Leonard Cohen Fan – Who, Me?
I noticed over the past month that, more and more often, sites linking to Heck Of A Guy identified me as a “Leonard Cohen fan.”
Another blogger who is also obviously an LC [Leonard Cohen] fan had the same idea, … .”
A tad more worrisome is the somewhat dismissive tone used in Jubu News at Another Queer Jewish Buddhist in discussing a story, Sarah Jessica Parker: Hollywood’s Newest Jew-Bu?, that was also a topic at Heck Of A Guy:
Whereas over at Heck of A Guy, the focus on the Parker story shifts to Leonard Cohen, who the author is a real fan of.
There are other examples, but you get the idea.
I can’t explain why I was initially surprised about being thus categorized.2 I have not, after all, hidden my thin green candle of Cohenthusiasm under a bushel.
And it’s hardly a problem. That other bloggers acknowledge my genuine interest in an accomplished musician and poet is not altogether unpleasant. At the least, it may distract them from noticing some of my less attractive traits.
Now, however, things are getting out of hand.
The I Love Leonard Cohen Tipping Point
It’s one thing when a random blogger notes that I am, as the youngsters say, into Leonard Cohen. It’s quite another when singer-songwriter, Robin Grey, whose best known song, for goodness sake, is an adoration of Leonard Cohen called I Love Leonard Cohen, responds to my (positive) review of his music with this entry in his own blog:
For those who favor surfing sans graphics, the text follows:
the internet’s biggest leonard cohen fan?
I think I may have been tracked down by the biggest Leonard Cohen fan blogger as a result of my last e.p. referencing the great man – ‘I Love Leonard Cohen’.
His feature is too long to post in full here, so I will leave you to have a look on his site if you fancy a glimpse inside the mind of someone who may even love Leonard Cohen more than me!
The Internet’s biggest Leonard Cohen fan? As a former patient would remark whenever we approached a sensitive issue in his treatment, “You don’t wanna go into that can of worms.”
The Unbearable Lightness Of Being The Biggest Leonard Cohen Fan
Don’t get me wrong. There would be a certain cachet about being known as the Biggest Leonard Cohen Fan. And, with proper representation, the name recognition could well be leveraged into product endorsement deals.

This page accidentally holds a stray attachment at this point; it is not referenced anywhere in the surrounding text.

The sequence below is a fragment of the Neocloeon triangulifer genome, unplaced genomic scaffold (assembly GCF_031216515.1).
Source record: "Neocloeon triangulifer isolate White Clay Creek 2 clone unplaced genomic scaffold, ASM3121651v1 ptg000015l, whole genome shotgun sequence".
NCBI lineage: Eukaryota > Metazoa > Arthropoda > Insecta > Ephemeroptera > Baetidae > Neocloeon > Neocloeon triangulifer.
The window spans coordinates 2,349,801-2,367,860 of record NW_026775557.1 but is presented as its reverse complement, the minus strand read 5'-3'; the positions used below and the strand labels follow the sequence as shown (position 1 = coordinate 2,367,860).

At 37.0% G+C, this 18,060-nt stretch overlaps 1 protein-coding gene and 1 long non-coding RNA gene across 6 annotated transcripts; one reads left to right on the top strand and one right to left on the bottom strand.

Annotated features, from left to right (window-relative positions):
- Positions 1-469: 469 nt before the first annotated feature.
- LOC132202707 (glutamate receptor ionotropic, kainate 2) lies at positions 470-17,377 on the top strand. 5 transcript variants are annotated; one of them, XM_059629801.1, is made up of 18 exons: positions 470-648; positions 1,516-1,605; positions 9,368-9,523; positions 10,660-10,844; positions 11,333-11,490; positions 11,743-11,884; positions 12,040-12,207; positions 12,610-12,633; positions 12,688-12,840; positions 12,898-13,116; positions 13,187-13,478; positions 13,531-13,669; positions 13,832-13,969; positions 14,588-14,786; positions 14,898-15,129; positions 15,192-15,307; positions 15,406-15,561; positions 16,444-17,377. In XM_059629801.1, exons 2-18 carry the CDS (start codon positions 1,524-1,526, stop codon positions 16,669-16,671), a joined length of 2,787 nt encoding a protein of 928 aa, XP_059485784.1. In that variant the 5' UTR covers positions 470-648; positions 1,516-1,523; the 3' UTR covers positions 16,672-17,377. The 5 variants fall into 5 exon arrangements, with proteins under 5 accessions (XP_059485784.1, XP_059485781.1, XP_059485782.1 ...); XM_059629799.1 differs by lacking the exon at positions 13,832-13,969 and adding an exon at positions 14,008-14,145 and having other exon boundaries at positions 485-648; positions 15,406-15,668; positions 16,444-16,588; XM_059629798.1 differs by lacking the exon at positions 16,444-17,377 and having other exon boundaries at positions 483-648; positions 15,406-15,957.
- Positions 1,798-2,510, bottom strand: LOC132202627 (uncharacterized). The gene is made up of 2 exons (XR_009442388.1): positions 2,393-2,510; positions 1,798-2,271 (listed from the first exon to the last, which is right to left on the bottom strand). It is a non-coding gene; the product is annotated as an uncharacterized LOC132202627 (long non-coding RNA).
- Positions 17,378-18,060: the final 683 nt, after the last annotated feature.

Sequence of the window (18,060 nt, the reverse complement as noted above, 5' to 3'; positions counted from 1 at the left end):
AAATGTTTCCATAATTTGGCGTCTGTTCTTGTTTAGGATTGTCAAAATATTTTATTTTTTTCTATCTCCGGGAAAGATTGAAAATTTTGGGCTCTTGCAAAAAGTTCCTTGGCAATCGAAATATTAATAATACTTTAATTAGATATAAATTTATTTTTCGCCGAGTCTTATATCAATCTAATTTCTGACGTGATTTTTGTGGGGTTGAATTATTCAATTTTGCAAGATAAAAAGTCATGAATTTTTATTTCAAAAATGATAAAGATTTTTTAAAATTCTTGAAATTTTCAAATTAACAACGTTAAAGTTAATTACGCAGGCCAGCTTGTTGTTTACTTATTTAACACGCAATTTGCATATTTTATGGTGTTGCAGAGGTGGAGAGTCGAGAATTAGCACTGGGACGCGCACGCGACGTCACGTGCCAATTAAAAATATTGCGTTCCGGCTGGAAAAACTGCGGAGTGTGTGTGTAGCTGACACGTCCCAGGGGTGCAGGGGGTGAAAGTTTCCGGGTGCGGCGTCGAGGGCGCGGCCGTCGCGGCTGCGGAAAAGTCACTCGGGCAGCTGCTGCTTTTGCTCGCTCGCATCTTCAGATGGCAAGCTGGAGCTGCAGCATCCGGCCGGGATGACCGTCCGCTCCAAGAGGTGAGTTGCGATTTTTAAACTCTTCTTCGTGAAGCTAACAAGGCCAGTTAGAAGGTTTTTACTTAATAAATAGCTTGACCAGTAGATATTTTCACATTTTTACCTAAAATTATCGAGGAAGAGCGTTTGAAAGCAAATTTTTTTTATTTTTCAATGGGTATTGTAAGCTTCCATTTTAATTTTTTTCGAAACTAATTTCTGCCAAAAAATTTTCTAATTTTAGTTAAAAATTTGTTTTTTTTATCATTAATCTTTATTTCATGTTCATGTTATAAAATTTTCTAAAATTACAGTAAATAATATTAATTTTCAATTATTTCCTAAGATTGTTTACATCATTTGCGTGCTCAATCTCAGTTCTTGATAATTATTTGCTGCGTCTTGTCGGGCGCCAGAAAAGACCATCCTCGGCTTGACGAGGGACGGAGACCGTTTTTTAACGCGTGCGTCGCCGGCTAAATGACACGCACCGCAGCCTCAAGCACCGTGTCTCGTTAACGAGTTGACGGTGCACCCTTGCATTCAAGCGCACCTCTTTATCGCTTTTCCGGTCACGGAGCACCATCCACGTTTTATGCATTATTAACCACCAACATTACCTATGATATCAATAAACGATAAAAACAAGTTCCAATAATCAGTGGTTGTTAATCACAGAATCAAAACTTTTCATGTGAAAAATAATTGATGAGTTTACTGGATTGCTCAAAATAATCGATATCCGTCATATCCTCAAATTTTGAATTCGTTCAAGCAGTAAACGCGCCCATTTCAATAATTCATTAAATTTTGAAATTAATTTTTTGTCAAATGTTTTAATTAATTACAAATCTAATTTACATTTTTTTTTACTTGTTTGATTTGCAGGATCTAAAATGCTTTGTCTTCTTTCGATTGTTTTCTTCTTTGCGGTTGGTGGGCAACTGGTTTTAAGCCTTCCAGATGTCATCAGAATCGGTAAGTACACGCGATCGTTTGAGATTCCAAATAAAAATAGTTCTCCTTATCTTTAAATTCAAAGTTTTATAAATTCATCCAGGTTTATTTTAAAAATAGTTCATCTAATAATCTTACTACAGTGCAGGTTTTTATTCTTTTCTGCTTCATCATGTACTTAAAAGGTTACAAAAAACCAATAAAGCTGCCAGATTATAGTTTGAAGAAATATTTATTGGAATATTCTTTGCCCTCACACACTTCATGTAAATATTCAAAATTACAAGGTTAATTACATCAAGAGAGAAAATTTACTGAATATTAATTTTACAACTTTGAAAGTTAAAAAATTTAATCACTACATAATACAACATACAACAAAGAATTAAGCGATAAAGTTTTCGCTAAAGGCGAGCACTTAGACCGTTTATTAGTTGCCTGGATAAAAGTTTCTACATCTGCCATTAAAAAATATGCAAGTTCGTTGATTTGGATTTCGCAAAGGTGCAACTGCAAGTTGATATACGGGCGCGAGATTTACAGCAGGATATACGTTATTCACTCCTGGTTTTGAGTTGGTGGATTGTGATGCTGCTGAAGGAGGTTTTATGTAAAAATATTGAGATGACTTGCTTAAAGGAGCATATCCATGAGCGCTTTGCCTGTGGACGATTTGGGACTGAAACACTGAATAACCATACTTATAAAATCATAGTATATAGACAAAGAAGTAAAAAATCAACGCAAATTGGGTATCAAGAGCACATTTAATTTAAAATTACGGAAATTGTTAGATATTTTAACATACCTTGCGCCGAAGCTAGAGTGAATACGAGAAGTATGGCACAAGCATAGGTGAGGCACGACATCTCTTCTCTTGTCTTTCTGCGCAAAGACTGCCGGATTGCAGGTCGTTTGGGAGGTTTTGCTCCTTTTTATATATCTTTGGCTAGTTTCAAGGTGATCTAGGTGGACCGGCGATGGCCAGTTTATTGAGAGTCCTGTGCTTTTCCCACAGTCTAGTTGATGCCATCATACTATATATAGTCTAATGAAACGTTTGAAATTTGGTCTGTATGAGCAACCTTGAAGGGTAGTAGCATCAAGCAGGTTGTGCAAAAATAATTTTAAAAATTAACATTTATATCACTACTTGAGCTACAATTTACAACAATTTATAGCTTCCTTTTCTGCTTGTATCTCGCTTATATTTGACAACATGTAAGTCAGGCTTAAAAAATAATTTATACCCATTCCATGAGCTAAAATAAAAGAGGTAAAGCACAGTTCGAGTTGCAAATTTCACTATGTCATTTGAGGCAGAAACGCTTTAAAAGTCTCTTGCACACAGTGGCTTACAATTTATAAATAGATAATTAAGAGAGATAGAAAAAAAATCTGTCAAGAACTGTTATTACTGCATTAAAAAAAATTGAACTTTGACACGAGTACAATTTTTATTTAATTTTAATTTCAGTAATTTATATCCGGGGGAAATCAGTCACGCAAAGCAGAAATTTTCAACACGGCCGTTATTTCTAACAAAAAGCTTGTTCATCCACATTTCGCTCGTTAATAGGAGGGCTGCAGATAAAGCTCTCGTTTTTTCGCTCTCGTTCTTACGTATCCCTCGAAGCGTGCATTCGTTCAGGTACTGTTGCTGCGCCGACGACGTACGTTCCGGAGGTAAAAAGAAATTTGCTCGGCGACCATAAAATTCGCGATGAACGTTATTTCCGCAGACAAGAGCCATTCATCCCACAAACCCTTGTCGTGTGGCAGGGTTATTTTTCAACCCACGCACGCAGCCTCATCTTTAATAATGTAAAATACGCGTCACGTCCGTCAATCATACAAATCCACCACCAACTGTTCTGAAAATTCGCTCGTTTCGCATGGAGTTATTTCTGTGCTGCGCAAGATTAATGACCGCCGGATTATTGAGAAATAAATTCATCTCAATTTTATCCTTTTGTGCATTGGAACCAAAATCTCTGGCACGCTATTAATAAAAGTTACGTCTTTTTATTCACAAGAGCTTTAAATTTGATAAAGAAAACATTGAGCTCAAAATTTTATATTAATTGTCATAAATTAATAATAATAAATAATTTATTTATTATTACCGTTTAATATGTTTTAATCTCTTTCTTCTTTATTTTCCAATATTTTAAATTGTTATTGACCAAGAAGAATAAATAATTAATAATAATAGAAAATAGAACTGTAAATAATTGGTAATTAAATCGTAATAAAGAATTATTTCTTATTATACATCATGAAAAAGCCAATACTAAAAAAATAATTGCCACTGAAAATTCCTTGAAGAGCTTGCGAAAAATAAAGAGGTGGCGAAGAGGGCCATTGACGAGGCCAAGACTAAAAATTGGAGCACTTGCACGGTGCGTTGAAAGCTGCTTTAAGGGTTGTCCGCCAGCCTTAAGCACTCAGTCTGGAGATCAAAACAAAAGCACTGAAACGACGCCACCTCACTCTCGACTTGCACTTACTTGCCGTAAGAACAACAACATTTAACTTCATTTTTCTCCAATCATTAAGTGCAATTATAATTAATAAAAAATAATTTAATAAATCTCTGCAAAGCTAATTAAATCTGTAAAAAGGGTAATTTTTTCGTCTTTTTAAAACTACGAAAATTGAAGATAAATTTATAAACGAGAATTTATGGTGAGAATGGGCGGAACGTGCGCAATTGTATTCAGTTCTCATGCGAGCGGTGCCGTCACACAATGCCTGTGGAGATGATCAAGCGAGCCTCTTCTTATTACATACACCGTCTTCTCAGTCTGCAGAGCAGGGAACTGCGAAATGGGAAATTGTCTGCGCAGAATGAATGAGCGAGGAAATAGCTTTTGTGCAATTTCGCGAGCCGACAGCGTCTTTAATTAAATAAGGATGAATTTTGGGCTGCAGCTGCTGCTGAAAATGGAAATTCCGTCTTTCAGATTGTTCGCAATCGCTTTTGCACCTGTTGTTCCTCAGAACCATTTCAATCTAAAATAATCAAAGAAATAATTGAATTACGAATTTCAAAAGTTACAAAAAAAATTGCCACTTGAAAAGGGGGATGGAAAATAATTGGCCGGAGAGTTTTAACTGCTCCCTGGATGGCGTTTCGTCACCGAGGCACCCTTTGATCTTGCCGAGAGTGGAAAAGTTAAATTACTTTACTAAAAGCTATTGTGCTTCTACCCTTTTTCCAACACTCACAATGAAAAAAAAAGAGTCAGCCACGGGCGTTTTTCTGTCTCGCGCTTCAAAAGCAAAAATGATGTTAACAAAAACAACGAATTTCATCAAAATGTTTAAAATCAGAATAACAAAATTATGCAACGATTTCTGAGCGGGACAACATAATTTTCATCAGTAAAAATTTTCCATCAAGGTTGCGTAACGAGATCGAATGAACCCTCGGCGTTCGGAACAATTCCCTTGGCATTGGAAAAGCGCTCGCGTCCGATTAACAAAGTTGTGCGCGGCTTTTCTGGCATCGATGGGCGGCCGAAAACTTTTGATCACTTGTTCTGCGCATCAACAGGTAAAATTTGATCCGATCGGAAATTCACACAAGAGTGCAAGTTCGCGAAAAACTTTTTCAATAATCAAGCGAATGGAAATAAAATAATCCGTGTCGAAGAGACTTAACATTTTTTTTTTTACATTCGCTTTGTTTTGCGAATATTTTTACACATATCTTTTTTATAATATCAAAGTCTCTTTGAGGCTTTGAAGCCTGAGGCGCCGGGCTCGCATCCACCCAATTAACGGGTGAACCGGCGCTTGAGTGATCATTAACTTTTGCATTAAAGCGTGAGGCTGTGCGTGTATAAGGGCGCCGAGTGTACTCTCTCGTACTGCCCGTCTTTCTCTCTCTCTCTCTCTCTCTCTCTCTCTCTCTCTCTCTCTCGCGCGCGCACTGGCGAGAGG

But the downside is significant. For one thing, when I think “fan,” I think “sports fan,” like these guys,
I don’t want to be that guy.
Just in case, however, I have prepared my version of the “John 3:16″ sign that dude with the multi-colored hair habitually displays.3
And the obligations of being the Biggest Leonard Cohen Fan would be daunting – at least for me. Biggest Fans should, one supposes, abstain from creating fictitious biographical data about the object of their fandom such as this excerpt from 10 Unbelievable Secrets About Leonard Cohen:
6. The story about Cohen’s inheritance was a face-saving device. Other than a few dollars earned publishing his poetry and the occasional commission as a model for Karoll’s Red Hanger Shops, Cohen supported himself during the early part of his career by working, under assumed names, in the TV industry.
Leonard Cohen not only polished the lyrics (uncredited) of the “Gilligan’s Island” theme (Cohen changed, for example, the phrase, “an indeterminate period of time contingent on scheduling availability of local stations,” to the more easily vocalized “three hour tour.” He also successfully argued that meter trumped historical accuracy and that, consequently, “Crusoe” in the phrase, “Like Robinson Crusoe,” should be pronounced as “Caruso”), but also played many minor roles on the series, usually being ambiguously listed in the credits (for example, “Cannibal #2″ or “Angry Headhunter”). He did, however, audition for the role of Thurston J. Howell III but lost that part to Jim Backus, triggering a lifelong feud so intense that Cohen once demolished a TV playing a Mr. Magoo cartoon.